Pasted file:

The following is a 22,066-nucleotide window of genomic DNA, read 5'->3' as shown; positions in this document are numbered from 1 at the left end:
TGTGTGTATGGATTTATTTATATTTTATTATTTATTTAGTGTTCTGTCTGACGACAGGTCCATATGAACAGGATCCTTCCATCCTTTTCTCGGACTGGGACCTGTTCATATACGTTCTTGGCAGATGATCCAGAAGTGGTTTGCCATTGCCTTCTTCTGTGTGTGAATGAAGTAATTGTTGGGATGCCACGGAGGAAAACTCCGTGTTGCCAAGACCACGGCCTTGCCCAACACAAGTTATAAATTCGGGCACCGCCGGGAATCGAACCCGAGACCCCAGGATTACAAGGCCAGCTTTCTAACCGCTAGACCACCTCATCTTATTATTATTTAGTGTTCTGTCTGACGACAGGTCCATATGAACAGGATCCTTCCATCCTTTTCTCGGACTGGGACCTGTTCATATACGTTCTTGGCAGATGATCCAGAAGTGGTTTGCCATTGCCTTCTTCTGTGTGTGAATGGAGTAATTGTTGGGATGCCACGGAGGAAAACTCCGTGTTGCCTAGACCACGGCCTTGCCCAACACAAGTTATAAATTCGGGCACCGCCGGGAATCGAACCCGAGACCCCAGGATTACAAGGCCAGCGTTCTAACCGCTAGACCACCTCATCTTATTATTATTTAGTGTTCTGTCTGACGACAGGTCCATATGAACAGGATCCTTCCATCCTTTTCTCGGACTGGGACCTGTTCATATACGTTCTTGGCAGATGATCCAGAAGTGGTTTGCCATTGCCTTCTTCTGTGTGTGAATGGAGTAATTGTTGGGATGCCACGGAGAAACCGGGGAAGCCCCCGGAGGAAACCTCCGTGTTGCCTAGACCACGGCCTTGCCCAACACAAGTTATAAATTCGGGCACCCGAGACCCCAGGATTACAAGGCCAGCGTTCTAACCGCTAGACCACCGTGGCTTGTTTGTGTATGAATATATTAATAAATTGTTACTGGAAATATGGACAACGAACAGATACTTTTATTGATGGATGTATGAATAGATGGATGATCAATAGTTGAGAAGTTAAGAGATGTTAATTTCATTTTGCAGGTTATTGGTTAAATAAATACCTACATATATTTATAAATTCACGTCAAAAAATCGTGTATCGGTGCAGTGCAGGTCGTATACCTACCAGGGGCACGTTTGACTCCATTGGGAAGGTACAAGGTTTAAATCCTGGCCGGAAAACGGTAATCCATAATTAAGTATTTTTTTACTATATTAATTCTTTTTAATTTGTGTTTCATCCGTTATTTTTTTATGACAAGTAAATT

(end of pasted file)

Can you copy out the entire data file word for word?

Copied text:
The following is a 22,066-nucleotide window of genomic DNA, read 5'->3' as shown; positions in this document are numbered from 1 at the left end:
TGTGTGTATGGATTTATTTATATTTTATTATTTATTTAGTGTTCTGTCTGACGACAGGTCCATATGAACAGGATCCTTCCATCCTTTTCTCGGACTGGGACCTGTTCATATACGTTCTTGGCAGATGATCCAGAAGTGGTTTGCCATTGCCTTCTTCTGTGTGTGAATGAAGTAATTGTTGGGATGCCACGGAGGAAAACTCCGTGTTGCCAAGACCACGGCCTTGCCCAACACAAGTTATAAATTCGGGCACCGCCGGGAATCGAACCCGAGACCCCAGGATTACAAGGCCAGCTTTCTAACCGCTAGACCACCTCATCTTATTATTATTTAGTGTTCTGTCTGACGACAGGTCCATATGAACAGGATCCTTCCATCCTTTTCTCGGACTGGGACCTGTTCATATACGTTCTTGGCAGATGATCCAGAAGTGGTTTGCCATTGCCTTCTTCTGTGTGTGAATGGAGTAATTGTTGGGATGCCACGGAGGAAAACTCCGTGTTGCCTAGACCACGGCCTTGCCCAACACAAGTTATAAATTCGGGCACCGCCGGGAATCGAACCCGAGACCCCAGGATTACAAGGCCAGCGTTCTAACCGCTAGACCACCTCATCTTATTATTATTTAGTGTTCTGTCTGACGACAGGTCCATATGAACAGGATCCTTCCATCCTTTTCTCGGACTGGGACCTGTTCATATACGTTCTTGGCAGATGATCCAGAAGTGGTTTGCCATTGCCTTCTTCTGTGTGTGAATGGAGTAATTGTTGGGATGCCACGGAGAAACCGGGGAAGCCCCCGGAGGAAACCTCCGTGTTGCCTAGACCACGGCCTTGCCCAACACAAGTTATAAATTCGGGCACCCGAGACCCCAGGATTACAAGGCCAGCGTTCTAACCGCTAGACCACCGTGGCTTGTTTGTGTATGAATATATTAATAAATTGTTACTGGAAATATGGACAACGAACAGATACTTTTATTGATGGATGTATGAATAGATGGATGATCAATAGTTGAGAAGTTAAGAGATGTTAATTTCATTTTGCAGGTTATTGGTTAAATAAATACCTACATATATTTATAAATTCACGTCAAAAAATCGTGTATCGGTGCAGTGCAGGTCGTATACCTACCAGGGGCACGTTTGACTCCATTGGGAAGGTACAAGGTTTAAATCCTGGCCGGAAAACGGTAATCCATAATTAAGTATTTTTTTACTATATTAATTCTTTTTAATTTGTGTTTCATCCGTTATTTTTTTATGACAAGTAAATT